Gipson and Thomas encourage students to look at the Browns donation to science as something that benefits all Stetson current and future degree-holders because infrastructure expansion and department improvement ensure the value of a Stetson degree in the long-run.

Thomas also reminds students that generosity is not finite resource. Though donation influence the timeline at which problems are able to be immediately resolved, that does not mean that other departments will never see their may-day.

Being on the Board of Trustees, Hyatt and Cici Brown are well aware of Stetson’s financial needs, perhaps more so than even a well-informed student. They made their choice based on their extensive knowledge and on demonstrated departmental need. Stetson has had to turn away STEM students before, lacking the capacity and ability to realistically cater to their needs, so this donation lends not only to construction, but to growth, and to an increase in prestige. It will also stimulate the local economy, giving further opportunity to those far beyond Stetson’s student body.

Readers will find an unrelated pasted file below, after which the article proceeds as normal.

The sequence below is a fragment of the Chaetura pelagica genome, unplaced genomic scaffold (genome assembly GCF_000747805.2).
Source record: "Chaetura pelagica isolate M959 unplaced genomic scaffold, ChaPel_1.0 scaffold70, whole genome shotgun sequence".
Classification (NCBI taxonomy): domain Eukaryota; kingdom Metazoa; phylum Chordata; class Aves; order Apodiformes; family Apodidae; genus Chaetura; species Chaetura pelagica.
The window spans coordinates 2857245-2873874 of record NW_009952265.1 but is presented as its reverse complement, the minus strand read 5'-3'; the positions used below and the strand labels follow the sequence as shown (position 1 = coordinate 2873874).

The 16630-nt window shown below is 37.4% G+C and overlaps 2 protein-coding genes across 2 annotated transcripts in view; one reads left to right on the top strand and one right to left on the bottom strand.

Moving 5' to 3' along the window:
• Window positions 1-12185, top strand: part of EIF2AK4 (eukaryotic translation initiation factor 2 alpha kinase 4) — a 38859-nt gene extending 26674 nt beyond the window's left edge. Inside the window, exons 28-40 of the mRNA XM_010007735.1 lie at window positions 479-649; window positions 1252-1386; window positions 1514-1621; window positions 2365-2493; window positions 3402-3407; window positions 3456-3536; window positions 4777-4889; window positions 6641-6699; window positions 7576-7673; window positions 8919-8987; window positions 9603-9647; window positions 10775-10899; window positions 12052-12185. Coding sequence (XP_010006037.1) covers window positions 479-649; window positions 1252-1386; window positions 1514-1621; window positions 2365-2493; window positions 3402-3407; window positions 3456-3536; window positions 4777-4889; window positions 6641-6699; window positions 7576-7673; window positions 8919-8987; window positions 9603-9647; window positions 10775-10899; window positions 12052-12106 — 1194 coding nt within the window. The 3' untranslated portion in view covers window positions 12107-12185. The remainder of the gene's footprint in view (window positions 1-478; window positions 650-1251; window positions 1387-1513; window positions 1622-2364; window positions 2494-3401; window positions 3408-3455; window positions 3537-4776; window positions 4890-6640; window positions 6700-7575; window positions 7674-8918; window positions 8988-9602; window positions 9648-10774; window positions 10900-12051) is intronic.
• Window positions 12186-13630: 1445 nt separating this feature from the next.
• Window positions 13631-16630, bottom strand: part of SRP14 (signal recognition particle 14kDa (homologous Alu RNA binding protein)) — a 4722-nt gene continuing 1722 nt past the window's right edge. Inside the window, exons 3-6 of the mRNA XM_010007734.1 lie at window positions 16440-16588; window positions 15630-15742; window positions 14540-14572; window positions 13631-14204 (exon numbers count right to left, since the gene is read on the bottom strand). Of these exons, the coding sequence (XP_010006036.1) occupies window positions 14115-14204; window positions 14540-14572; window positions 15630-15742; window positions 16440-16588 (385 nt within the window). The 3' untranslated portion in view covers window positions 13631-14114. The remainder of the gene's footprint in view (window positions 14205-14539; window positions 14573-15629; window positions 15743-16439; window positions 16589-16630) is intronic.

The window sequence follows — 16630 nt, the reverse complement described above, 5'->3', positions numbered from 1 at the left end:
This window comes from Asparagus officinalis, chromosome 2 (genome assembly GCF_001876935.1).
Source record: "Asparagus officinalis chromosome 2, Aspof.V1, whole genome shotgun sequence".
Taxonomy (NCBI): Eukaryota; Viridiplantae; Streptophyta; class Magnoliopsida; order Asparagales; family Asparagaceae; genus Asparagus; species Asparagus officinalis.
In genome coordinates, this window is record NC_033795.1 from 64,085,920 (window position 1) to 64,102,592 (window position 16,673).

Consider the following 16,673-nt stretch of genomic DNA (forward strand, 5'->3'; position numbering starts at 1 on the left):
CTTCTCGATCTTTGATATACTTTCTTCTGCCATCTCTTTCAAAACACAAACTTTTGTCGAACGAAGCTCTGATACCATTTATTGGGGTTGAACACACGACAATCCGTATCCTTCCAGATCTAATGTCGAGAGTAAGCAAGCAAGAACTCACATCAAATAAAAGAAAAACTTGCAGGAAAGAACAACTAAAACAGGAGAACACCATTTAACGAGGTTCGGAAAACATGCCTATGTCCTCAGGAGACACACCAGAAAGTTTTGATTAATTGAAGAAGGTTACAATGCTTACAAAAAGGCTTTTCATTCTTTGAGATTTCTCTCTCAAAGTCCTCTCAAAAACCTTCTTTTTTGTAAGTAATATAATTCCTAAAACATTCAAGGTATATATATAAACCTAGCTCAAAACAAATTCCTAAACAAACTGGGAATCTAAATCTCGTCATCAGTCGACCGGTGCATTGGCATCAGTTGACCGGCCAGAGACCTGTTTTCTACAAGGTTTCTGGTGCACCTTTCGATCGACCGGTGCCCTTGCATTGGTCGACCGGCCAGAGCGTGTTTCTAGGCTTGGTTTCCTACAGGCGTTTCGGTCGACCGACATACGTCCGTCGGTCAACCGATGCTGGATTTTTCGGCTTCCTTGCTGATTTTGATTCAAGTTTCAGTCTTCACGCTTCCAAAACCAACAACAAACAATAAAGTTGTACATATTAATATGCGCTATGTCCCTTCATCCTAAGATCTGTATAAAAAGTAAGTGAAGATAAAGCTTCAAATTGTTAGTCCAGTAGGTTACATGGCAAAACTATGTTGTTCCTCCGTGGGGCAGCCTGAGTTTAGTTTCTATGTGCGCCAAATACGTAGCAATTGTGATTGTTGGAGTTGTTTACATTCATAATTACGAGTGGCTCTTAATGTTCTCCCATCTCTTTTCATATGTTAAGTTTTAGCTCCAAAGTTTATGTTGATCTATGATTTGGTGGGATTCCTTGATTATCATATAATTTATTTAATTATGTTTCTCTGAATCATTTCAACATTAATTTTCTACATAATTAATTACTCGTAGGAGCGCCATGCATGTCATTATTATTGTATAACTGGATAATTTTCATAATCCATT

Something else to consider: Out in the real world, beyond college, other fields simply aren’t experiencing the immense growth that health science is, especially here in Florida (God’s waiting room, right?). Stetson is making an informed decision based on its tracking of this growth to support the growth of STEM at Stetson. It isn’t a Stetson issue that other fields aren’t experiencing the same expansion or increase in salary; that is on a national and entirely separate level.

Our advice: don’t be afraid to look a gift horse in its mouth; just don’t let an opportunity gallop away.

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Their Gift, Their Choice: A Glimpse Into the Donor Process